David Ames 1:03:38
yeah, definitely. One last thought here. I think that people like ourselves who have had a, a relatively long lifetime of faith and then subsequently find we no longer can believe I think we have a lot to offer to church groups, right like that, that they can learn something especially if we aren't being trying to be critical or trying to just tear them down.
Chris Highland 1:04:04
Yes, and that's that's the purpose of my my writing almost all of my writing, you know, my columns as well as the books in my in my blog posts and other things. I'm always writing about these things and I I often come back to what one reason I really enjoy John Muir so much living in California for years and I've been to his boyhood home in Scotland and you know, he's just a I would highly recommend him to people of faith to people without faith doesn't matter. And I one of his his most succinct statements is in his journals where he says, the best synonym for God is beauty. The best synonym for God is beauty. So if we just would all take that and live with it. What does that mean? Does that mean to deny that there isn't beauty, that there's a lot of ugliness, a lot of death and disease and terrible things going on in the world. It's not denying any of that. It's just saying, if you're going to talk about a creative force in the universe, or within ourselves, bring it back, bring it back to nature, natural beauty, and work with that somehow. So now, maybe that's better, better than free, thought free thinker, and humanist and all that stuff. You know, I'm a follower of beauty.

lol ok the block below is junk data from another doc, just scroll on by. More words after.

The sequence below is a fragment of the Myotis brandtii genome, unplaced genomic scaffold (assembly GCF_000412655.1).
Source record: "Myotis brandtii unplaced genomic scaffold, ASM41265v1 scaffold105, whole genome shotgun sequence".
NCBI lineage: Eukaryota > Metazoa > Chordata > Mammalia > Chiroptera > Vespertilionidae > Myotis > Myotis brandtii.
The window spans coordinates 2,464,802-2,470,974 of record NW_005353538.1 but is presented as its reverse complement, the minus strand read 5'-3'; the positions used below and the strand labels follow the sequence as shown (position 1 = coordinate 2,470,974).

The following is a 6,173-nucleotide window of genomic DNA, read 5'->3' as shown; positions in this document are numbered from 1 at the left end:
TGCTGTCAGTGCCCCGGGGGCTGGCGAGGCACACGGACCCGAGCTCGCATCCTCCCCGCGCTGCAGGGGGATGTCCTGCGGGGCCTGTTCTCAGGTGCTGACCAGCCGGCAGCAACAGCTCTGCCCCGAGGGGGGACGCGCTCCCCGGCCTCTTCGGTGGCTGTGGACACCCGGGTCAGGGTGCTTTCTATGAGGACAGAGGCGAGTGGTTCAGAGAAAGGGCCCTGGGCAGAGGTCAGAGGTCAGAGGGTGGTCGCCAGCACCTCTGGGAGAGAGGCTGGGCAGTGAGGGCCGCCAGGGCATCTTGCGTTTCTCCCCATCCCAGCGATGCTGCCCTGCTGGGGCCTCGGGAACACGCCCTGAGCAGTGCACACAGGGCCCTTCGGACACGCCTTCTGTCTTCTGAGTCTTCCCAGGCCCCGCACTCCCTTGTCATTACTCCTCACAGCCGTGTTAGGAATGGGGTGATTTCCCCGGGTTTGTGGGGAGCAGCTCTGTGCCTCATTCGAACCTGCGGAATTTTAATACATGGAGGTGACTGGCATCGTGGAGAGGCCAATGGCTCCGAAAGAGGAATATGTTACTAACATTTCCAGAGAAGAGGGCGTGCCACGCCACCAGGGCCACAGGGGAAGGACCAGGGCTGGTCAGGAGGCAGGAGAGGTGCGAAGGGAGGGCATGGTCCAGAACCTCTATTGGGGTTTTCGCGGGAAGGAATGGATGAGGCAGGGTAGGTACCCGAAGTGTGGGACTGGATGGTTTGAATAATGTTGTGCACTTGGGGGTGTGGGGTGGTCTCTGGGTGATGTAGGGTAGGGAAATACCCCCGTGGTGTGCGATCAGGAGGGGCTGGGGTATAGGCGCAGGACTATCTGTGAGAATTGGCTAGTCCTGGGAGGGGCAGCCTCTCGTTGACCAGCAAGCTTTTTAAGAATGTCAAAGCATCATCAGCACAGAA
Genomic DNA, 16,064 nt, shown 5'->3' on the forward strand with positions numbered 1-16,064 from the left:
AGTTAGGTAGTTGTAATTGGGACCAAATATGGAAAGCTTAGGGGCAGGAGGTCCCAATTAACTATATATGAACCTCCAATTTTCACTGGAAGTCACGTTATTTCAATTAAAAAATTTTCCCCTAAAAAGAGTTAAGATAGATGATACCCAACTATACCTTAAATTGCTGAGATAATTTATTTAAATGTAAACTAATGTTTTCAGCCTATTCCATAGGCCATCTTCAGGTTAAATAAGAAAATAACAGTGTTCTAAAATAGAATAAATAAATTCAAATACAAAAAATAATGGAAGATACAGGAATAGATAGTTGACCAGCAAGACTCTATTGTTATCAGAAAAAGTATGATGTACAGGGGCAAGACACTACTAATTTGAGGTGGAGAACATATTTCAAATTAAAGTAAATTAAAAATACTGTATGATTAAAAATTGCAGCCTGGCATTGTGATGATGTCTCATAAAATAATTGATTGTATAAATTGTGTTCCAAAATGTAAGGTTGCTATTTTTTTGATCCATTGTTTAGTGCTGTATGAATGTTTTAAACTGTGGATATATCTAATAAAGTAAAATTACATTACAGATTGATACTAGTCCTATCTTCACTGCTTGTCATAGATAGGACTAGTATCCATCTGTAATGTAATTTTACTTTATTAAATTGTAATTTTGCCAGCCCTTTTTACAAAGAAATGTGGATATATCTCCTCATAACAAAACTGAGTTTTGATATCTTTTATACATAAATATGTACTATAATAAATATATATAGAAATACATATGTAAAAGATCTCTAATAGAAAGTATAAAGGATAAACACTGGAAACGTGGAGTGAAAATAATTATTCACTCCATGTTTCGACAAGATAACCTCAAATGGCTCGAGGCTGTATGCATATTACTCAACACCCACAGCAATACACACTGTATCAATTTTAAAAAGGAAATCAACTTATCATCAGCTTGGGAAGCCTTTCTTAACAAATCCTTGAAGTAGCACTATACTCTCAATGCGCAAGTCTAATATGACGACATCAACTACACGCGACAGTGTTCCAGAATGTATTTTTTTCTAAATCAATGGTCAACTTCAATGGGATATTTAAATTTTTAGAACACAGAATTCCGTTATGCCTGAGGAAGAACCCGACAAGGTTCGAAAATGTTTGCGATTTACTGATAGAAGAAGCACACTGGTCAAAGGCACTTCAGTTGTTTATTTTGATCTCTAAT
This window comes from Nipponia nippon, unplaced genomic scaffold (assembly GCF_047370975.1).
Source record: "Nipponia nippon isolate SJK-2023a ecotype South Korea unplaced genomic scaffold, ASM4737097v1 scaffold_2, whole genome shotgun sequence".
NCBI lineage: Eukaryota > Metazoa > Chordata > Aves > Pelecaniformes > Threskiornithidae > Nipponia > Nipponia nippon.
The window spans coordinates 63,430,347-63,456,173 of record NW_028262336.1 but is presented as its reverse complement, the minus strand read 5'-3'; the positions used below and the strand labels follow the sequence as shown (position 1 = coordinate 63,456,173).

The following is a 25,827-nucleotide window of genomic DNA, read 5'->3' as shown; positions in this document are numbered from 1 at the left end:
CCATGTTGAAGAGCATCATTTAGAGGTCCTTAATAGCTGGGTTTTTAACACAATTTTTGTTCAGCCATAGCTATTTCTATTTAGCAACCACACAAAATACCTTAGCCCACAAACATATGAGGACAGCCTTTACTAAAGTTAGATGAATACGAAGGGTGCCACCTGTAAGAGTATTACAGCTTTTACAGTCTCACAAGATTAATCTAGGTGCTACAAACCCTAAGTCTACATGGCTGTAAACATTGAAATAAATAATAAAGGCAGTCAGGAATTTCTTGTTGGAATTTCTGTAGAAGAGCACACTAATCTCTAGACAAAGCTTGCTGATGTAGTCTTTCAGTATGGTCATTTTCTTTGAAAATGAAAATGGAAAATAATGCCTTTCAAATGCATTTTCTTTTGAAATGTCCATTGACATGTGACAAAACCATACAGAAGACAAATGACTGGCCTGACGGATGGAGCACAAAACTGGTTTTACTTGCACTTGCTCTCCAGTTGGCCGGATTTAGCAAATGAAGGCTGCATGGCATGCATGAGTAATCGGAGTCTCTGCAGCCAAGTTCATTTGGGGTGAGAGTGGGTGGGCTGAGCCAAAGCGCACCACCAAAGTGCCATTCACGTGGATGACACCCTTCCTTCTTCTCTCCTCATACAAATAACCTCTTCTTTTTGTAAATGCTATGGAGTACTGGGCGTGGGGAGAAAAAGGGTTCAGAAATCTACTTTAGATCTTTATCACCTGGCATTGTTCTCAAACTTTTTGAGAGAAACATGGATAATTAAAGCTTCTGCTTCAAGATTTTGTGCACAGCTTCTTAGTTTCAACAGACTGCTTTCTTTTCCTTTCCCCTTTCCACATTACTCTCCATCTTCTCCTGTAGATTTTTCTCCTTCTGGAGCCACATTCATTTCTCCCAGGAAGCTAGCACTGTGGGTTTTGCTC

David Ames 1:05:37
That's amazing. I could not have thought of a better way to end up here. Chris, this has been an amazing conversation, can you let people know how they can get in touch with you. And then a topic we didn't touch on, but just maybe a plug for the clergy project? If we happen to have listeners that are working in the church in one way or another? I'm having doubts.
Chris Highland 1:05:55
Yeah. So yeah, both of those. Yeah, I can be, you can read my writing and connect with me through C highland.com, which I also call friendly, free thinker. So friendly, free thinkers, sea island.com. All my books are listed on there, all my writings, and the clergy project. That's the, you know, clergy project.org. And if anybody is an in any kind of pastoral work, or clergy person, who's kind of making the transition out, and you either out with that, or still have to kind of stay in the closet, clergy project is a great place to get support and connect and network with other people. So and that's, you know, you can you can be as, as hidden as you want to be on the clergy project now, a little over 1000 people, I think now members of it. Yeah, I've been there maybe, I think 10 years I've been a member.
David Ames 1:06:57
Okay. Wow, that's fantastic. Yeah,
Chris Highland 1:06:59
that's a good organization.
David Ames 1:07:01
Chris, thank you so much for being on the podcast.
Chris Highland 1:07:03
Thank you appreciate it very much.
David Ames 1:07:18
As you can hear, nature is very important to Chris his book, nature is enough. He is talking about searching for the ordinary wonders in our extraordinary natural world. This is a 15 second clip of the bird calls that I heard on a recent kayaking trip. The audio is terrible. But I was out there, I was listening. I was seeing nature and I was thinking about Chris, this is my gift to Chris.